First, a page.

Vol State student Frantz Massena was able to visit his family in Haiti a few weeks ago, and will unveil his documentary of the trip.
Massena wants to convey the message that Haiti isn’t hopeless. “To help someone you don’t have to degrade them. I was starting to see the pattern of only showing misery,” he said.
“When I got to Haiti I was thinking that I was going to bring them hope. I came across a lady that was holding a baby underneath a dwelling place made of sticks and a blanket. I started talking to her; I wanted to find out her story. She has three kids. I asked her how she lives every day. She said, ‘by faith.’ Our life in America is structured in a way that we know that we will get a paycheck and can get food. There is always an option for Americans,” Massena said.
Massena mentioned disagreement from an individual in how he did his documentary. “There was a lady at a church in America when I got back from Haiti that thought that it might have sent a bad message in my video since I was giving money to people who are in need,” he said.
“My purpose for going to Haiti was if I felt someone was in need I was going to help them. The American dollar is worth more in Haiti so I felt like that was the best way to help the people. I think when people want to spread their beliefs they will say all types of things,” said Massena.
“I don’t want to keep going with the idea of hopelessness. My film is kind of political. I want to portray them in a positive way. People weren’t afraid over there; even the children. They were dealing with it. They need help but they aren’t hopeless. I’m not going to portray them as hopeless just to get them help,” Massena said.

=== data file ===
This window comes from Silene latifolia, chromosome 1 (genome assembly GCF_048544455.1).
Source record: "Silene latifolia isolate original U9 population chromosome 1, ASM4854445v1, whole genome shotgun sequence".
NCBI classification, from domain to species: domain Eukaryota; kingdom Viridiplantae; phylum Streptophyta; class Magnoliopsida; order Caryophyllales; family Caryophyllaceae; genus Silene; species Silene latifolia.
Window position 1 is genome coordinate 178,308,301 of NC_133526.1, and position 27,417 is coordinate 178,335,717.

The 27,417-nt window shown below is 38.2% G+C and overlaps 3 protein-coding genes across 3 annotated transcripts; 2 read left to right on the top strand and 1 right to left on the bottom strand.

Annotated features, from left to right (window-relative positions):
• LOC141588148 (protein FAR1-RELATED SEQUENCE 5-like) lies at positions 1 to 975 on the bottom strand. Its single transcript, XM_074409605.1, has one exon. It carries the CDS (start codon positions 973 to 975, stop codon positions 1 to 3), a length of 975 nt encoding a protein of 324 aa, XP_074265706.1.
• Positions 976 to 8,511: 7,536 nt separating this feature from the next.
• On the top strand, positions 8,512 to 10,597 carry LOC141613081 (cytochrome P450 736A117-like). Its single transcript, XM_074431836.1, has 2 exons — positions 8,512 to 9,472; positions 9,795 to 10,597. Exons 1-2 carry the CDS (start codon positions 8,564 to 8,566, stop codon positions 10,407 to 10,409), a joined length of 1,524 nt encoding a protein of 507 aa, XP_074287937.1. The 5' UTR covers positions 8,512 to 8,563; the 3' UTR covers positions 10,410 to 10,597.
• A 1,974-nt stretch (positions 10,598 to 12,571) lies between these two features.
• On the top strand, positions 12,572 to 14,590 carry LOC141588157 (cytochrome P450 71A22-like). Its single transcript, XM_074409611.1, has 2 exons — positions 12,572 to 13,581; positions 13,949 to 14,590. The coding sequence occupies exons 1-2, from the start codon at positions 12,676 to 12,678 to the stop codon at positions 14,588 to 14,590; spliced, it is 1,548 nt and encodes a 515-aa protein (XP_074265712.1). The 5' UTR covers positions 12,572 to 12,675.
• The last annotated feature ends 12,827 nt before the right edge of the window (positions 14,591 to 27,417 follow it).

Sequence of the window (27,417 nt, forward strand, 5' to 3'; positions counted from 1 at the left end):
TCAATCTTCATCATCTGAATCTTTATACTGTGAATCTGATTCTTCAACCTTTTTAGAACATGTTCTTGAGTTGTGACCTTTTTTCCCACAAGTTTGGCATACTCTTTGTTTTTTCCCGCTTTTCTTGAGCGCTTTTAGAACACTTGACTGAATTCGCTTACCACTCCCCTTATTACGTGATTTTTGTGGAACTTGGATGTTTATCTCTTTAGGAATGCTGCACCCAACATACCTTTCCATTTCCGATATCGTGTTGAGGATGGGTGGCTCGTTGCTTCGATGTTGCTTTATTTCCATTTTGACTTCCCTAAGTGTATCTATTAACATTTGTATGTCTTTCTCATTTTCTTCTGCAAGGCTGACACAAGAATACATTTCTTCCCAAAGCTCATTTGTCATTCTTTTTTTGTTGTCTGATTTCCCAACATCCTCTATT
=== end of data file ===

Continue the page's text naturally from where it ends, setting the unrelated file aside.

Massena wants as many people as possible to see the documentary of this trip. “My goal is to talk to as many people as I can. People shouldn’t be helped simply because they are portrayed as helpless; kind of the mindset that we are going to help you and save you from your circumstance. You help people because it is the right thing to do. Organizations should go there with the idea of finding out what the needs of the people are.” he said.
Massena hopes that eyes will be opened to the hopefulness of Haiti after seeing his portrayal of the earthquake aftermath.
The documentary will be shown to the public for the first time on Thursday April 29, 2010 at 12:15 p.m. in the Rochelle Center of the Thigpen Library.
It was produced by Frantz Massena and Mario Coleman in association with NCWCC Build A Youth, and edited by Mario Coleman. Photo was taken of a video still from the documentary.
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